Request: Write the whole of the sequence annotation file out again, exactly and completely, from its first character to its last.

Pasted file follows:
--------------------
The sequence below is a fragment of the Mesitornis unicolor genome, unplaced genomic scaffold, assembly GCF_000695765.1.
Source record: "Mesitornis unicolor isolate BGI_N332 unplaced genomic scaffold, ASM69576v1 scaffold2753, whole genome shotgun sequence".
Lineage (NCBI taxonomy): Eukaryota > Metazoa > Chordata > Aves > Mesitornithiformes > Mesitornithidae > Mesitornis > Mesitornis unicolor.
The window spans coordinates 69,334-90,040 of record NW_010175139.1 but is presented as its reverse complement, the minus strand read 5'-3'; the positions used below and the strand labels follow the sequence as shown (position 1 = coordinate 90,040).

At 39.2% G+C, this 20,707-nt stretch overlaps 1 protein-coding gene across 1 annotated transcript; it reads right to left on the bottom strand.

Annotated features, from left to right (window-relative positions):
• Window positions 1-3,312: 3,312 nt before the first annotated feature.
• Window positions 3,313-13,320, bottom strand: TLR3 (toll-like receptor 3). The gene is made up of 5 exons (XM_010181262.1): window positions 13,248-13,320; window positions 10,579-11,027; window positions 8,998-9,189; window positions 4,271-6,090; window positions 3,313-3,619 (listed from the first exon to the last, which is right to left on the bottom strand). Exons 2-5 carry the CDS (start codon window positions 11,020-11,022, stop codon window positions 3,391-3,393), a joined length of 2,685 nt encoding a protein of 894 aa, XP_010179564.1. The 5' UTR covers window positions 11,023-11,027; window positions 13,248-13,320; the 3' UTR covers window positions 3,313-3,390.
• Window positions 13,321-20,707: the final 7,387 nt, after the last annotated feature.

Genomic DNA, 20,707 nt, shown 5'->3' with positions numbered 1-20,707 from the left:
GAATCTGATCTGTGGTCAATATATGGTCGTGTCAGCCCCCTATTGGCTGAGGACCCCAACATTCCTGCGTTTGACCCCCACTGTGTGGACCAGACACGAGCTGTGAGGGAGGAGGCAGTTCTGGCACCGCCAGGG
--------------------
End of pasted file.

The sequence below is a fragment of the Mesitornis unicolor genome, unplaced genomic scaffold, assembly GCF_000695765.1.
Source record: "Mesitornis unicolor isolate BGI_N332 unplaced genomic scaffold, ASM69576v1 scaffold2753, whole genome shotgun sequence".
Lineage (NCBI taxonomy): Eukaryota > Metazoa > Chordata > Aves > Mesitornithiformes > Mesitornithidae > Mesitornis > Mesitornis unicolor.
The window spans coordinates 69,334-90,040 of record NW_010175139.1 but is presented as its reverse complement, the minus strand read 5'-3'; the positions used below and the strand labels follow the sequence as shown (position 1 = coordinate 90,040).

At 39.2% G+C, this 20,707-nt stretch overlaps 1 protein-coding gene across 1 annotated transcript; it reads right to left on the bottom strand.

Annotated features, from left to right (window-relative positions):
• Window positions 1-3,312: 3,312 nt before the first annotated feature.
• Window positions 3,313-13,320, bottom strand: TLR3 (toll-like receptor 3). The gene is made up of 5 exons (XM_010181262.1): window positions 13,248-13,320; window positions 10,579-11,027; window positions 8,998-9,189; window positions 4,271-6,090; window positions 3,313-3,619 (listed from the first exon to the last, which is right to left on the bottom strand). Exons 2-5 carry the CDS (start codon window positions 11,020-11,022, stop codon window positions 3,391-3,393), a joined length of 2,685 nt encoding a protein of 894 aa, XP_010179564.1. The 5' UTR covers window positions 11,023-11,027; window positions 13,248-13,320; the 3' UTR covers window positions 3,313-3,390.
• Window positions 13,321-20,707: the final 7,387 nt, after the last annotated feature.

Genomic DNA, 20,707 nt, shown 5'->3' with positions numbered 1-20,707 from the left:
GAATCTGATCTGTGGTCAATATATGGTCGTGTCAGCCCCCTATTGGCTGAGGACCCCAACATTCCTGCGTTTGACCCCCACTGTGTGGACCAGACACGAGCTGTGAGGGAGGAGGCAGTTCTGGCACCGCCAGGG